I moved into the opposite corner where I had seen a fish show. I got both rods out using the baiting pole, one to my left hand margin and one about a rod length from a fallen tree. Both rods were armed with Sticky Baits krill active and a handful of pellet over the top.

After waiting a few hours, I finally received a bite. My reward was a small common which put up a decent account for himself. My mum had offered to bring me a McDonalds and she had arrived just as I netted the fish. I left the fish in the net and ran to the car before returning to the lake and taking a few photos with the fish. Unfortunately, that was the only fish of the day. Hopefully it won’t be the last one of the year though. Lake fishing is certainly a lot slower in the winter months and I can see why the lakes are always empty of anglers. Its tough going for little reward but I know if I persevere, I’ll always catch something – mostly.

The only one of the day

Part Two – The Review

When I say this piece of kit has doubled my catch rate, I’m not lying. I mentioned it above, yep that’s right, it’s my baiting pole from The Tackle Box. I absolutely love it. I’ve been using it for a few months now and in that time 90% of the carp I’ve caught have been while using it.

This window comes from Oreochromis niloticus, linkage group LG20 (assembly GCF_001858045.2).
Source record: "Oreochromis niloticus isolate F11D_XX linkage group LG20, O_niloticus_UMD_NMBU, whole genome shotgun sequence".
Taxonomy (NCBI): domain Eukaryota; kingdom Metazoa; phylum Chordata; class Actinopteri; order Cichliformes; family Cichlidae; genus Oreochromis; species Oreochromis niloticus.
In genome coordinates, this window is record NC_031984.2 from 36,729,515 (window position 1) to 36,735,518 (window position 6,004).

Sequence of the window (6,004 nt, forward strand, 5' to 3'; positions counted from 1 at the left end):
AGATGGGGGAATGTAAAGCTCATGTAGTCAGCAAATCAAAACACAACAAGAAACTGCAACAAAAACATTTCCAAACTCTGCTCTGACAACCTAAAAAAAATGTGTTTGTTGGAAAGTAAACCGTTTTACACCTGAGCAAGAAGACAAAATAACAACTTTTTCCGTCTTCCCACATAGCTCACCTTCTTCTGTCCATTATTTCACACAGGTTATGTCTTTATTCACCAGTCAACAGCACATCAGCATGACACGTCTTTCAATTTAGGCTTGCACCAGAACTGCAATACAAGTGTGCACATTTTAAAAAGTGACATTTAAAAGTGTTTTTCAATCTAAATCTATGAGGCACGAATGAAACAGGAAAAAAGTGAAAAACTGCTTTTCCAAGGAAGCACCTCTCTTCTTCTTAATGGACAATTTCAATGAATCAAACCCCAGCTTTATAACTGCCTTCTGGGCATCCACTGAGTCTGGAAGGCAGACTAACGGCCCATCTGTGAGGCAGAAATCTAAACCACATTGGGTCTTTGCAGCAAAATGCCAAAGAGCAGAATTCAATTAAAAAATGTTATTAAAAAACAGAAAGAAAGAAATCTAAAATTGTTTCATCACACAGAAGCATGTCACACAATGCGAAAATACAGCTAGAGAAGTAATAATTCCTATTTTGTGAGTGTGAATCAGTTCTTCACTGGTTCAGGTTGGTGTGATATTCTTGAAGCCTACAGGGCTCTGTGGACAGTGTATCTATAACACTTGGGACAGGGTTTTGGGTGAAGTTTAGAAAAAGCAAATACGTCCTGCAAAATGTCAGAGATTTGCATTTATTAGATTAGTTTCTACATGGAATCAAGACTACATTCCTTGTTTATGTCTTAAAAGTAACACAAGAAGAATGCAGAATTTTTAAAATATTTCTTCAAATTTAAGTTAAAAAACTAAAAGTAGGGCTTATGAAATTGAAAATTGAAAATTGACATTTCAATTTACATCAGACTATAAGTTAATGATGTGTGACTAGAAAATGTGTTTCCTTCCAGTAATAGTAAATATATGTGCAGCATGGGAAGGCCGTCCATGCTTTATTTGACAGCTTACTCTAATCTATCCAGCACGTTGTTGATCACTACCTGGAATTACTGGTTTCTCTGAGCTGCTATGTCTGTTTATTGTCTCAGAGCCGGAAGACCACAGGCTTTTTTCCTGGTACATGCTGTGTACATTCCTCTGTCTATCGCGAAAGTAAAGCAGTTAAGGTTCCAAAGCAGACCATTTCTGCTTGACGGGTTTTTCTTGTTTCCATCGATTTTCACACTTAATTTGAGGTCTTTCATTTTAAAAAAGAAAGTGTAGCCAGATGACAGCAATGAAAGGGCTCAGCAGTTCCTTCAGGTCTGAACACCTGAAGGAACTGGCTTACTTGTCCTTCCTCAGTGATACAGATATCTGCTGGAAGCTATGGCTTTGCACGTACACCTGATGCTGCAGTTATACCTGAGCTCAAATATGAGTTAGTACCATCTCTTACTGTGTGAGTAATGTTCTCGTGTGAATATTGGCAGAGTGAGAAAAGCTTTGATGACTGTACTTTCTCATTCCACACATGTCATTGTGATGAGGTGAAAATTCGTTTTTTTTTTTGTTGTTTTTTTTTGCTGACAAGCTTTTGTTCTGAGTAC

The baiting pole in action!

What I love about the baiting pole is how stealthy it is compared to a bait boat. With a bait boat, it may be half an hour or more before fish return to your spot after getting your bait back out. While using the baiting pole, if your careful you can drop your rig right on top of feeding fish without disturbing them at all, meaning you are fishing effectively for longer. Another advantage of a baiting pole is its reliability. A baiting pole doesn’t run out of charge like a bait boat. It doesn’t have lots of little parts which can be expensive to fix and replace and it’s a hell of a lot cheaper than a boat.

One obvious drawback of a baiting pole is its range. I have the extension kit which is fantastic and gives the pole an even greater range. It has been crucial to reaching those nooks and cranny’s just past the reach of the 18m telescopic section alone. You can add as many extensions as you like, meaning if you wanted to, you could reach distances of over 30 meters and drop the bait exactly where you want with good few hand fulls of free offerings around it. The baiting pole eliminates the need for a perfectly accurate cast which may end up snagging in a branch.